The Corner

Debating Political Conventions

The national party conventions, having long ago lost their significance in selecting nominees for president, are still actively courted on the promise that thousands of delegates and scores of media crews will boost a city’s economy and profile. But it turns out that because of the cost of security, traffic disruption, and the subsidies the parties typically demand, most conventions confer few if any such benefits, as Denver’s Channel 7 reports:

“If a city does in fact do well with a political convention, it’s just dumb luck,” said University of Chicago economist Allen Sanderson, who studies large-scale events. “They rolled the dice. It wasn’t careful planning.”

Local economic development officials envision hotels and restaurants packed with thousands of delegates, plus more tourists and subsequent business gatherings that they say the exposure of a national political convention will draw long after the delegates go home.

While a convention can raise a host city’s profile and benefit some individuals and businesses, “for the community overall, it’s stressful,” said Robert Baade, an economics professor at Lake Forest College in Chicago who researches the impact of large-scale events. “When you account for the costs as well as the benefits, I think it’s probably an economic wash.”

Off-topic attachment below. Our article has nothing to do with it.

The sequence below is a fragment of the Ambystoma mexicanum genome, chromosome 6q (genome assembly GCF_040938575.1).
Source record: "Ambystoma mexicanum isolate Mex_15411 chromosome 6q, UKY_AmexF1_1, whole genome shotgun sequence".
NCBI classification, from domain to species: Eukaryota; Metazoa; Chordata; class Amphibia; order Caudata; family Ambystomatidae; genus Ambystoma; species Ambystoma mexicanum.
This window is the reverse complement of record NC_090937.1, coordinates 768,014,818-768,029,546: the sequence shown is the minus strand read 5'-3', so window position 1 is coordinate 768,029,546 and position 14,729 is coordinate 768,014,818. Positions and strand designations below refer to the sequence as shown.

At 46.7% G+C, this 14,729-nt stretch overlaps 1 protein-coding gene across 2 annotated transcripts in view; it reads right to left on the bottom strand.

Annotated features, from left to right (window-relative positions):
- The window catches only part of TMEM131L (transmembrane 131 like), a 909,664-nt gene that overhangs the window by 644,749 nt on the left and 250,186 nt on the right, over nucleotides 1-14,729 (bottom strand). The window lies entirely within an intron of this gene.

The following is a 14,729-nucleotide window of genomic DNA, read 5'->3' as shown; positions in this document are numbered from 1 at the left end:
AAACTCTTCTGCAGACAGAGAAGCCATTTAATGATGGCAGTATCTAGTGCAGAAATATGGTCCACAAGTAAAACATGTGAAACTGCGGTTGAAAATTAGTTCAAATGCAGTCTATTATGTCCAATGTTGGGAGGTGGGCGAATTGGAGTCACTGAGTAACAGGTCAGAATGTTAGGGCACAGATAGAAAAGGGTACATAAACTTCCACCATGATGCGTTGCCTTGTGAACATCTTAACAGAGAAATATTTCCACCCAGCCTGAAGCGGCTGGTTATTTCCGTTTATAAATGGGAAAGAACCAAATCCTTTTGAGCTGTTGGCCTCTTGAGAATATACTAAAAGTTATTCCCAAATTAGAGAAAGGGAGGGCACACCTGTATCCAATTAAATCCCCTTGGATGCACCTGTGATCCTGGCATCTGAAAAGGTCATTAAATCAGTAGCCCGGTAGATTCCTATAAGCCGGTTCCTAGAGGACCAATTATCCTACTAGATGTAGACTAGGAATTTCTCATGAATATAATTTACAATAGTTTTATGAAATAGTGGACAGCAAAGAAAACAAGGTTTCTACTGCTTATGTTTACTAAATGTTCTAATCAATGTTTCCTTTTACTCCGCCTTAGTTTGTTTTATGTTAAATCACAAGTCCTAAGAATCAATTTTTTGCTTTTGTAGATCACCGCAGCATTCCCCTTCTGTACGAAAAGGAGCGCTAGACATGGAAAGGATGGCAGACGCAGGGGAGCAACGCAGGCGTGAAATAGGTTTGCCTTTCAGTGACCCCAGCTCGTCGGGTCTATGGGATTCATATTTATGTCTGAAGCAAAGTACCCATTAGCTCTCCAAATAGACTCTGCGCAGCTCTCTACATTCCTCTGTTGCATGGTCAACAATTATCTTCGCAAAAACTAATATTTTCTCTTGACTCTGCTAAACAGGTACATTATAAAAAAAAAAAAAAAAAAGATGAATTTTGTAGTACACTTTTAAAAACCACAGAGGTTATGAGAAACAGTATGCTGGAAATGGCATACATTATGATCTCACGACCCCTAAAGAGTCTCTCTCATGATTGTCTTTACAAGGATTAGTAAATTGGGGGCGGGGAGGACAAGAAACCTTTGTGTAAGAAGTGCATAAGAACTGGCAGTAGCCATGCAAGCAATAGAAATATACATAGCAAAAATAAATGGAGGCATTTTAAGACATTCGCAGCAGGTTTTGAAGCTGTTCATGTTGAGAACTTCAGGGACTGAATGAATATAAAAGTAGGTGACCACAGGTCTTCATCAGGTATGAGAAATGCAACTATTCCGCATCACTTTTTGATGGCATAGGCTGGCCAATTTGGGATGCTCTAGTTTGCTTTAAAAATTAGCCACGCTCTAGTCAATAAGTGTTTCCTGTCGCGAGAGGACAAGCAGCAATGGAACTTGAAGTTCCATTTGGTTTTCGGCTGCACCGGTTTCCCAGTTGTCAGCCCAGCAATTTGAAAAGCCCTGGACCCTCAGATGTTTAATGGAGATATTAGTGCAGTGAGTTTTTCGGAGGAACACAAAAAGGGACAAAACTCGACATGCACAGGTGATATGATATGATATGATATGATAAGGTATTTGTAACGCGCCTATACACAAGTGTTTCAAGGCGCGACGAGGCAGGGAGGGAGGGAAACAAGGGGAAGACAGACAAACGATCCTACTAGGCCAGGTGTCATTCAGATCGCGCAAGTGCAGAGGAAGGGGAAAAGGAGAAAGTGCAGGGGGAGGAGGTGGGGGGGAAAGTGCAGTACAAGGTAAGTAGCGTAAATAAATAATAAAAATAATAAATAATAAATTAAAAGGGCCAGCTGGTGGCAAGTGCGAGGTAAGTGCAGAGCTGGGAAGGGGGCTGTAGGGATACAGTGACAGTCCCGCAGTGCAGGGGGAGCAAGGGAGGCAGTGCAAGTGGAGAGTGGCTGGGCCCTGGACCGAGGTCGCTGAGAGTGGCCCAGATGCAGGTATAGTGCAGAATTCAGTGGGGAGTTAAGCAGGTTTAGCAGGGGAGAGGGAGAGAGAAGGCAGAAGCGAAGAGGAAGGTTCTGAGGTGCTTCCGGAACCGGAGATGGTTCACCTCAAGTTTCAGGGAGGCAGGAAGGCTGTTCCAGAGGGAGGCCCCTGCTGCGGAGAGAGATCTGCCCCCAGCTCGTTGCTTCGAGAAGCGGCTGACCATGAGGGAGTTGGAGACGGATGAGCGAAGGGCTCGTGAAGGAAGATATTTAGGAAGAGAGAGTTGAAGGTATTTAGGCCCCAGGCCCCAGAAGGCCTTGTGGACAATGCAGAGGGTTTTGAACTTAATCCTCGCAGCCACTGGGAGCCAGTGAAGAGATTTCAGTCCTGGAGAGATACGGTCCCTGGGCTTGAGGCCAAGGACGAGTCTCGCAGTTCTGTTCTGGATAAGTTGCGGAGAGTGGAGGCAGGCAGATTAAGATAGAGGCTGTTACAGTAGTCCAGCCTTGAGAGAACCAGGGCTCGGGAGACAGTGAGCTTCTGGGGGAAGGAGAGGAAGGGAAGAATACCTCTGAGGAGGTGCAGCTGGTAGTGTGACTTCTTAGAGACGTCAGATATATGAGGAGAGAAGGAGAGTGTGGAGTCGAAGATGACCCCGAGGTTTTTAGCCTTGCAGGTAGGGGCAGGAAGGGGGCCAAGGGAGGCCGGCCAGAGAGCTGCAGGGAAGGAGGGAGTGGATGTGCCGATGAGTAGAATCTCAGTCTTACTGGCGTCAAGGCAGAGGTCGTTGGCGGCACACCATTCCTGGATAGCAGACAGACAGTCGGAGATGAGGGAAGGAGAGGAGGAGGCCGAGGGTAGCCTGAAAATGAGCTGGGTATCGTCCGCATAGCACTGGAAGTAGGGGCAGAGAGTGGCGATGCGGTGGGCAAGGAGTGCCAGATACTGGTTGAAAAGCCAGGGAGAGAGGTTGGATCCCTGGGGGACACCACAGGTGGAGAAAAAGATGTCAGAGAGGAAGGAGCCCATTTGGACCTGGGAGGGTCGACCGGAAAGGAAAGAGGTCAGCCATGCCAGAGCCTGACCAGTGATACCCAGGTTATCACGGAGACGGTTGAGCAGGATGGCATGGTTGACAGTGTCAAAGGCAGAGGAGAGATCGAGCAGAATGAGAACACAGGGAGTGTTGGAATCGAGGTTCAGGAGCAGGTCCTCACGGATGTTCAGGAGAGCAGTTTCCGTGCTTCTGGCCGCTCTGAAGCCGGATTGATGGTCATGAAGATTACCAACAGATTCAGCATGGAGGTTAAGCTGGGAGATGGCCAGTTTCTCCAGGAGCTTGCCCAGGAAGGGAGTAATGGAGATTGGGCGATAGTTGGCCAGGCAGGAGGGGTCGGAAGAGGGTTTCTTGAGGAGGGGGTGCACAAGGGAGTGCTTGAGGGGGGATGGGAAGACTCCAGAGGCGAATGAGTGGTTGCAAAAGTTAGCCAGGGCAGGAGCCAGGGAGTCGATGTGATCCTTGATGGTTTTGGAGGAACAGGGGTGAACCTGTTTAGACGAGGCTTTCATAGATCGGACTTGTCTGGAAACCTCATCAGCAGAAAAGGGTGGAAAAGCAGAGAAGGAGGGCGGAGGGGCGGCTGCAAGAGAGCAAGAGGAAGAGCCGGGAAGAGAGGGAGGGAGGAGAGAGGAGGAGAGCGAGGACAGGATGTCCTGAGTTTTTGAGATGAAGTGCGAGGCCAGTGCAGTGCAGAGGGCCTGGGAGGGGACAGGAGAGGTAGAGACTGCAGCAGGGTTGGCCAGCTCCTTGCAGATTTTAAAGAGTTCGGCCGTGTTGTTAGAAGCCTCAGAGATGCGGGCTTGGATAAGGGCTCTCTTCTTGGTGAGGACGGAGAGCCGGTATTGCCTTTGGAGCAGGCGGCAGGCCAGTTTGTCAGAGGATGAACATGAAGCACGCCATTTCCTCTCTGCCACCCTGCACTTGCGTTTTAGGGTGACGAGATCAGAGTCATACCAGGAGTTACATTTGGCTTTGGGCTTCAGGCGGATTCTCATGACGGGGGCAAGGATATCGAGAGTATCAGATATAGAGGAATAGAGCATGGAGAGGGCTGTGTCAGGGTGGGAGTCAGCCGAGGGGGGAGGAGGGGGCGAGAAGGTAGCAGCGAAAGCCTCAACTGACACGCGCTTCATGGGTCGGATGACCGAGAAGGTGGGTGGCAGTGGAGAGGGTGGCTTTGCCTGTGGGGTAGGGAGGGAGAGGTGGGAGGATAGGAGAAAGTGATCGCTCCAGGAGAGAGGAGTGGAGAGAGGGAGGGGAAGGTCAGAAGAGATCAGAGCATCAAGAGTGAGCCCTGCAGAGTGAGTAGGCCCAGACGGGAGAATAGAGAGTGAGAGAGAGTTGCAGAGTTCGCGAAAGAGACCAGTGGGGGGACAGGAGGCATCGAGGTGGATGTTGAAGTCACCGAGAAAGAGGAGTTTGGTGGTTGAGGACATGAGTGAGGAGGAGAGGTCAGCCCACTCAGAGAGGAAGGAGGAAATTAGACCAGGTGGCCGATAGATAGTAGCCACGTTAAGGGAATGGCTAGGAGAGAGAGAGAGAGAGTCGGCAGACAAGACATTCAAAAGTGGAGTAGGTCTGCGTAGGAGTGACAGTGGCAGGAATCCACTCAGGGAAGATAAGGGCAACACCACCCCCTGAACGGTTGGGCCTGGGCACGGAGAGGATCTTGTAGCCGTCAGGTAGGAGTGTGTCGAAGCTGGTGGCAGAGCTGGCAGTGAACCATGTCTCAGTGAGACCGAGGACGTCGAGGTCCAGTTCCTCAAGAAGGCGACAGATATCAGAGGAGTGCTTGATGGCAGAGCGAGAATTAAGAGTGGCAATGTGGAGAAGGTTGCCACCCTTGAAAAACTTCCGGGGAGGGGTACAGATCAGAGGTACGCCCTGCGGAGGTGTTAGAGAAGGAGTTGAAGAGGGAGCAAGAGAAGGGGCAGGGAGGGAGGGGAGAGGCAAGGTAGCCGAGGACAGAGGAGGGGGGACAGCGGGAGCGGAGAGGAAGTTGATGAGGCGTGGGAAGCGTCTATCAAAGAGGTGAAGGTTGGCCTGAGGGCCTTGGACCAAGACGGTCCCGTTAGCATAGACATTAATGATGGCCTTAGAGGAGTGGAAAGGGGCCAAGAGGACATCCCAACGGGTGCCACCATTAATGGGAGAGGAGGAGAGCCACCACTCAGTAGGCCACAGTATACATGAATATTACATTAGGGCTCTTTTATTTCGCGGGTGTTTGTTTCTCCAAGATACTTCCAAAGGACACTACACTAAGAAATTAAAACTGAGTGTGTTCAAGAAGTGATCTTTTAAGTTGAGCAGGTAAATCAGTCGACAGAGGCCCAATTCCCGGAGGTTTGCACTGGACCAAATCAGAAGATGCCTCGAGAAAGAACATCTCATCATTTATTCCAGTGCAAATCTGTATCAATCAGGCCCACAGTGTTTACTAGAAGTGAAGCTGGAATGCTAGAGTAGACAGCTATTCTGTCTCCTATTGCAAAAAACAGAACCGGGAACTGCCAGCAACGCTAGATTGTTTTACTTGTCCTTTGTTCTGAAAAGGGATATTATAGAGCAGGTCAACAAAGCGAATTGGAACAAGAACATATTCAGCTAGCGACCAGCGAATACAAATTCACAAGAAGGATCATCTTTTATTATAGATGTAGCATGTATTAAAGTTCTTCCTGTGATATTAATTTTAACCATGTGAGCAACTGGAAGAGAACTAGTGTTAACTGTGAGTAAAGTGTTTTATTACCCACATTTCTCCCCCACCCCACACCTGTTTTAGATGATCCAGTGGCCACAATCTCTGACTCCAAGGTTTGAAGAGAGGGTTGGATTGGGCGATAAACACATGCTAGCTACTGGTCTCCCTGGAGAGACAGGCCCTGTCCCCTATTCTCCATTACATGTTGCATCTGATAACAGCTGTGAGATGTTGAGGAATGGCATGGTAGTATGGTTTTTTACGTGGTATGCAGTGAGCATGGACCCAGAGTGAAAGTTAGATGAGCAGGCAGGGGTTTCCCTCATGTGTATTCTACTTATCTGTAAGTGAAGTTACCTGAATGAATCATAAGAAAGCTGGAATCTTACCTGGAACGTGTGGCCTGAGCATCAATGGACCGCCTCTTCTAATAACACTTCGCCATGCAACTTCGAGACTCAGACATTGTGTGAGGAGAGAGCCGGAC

Backers of the successful bids for the 2008 Republican convention in the Twin Cities and the Democratic one in Denver clearly hope things will be different. It appears that the 2004 conventions in Boston and New York City were, indeed, business disappointments, though obviously Bostonians can decide whether the entertainment value of watching in person John Kerry’s flotilla steam triumphantly across the bay was still worth it.


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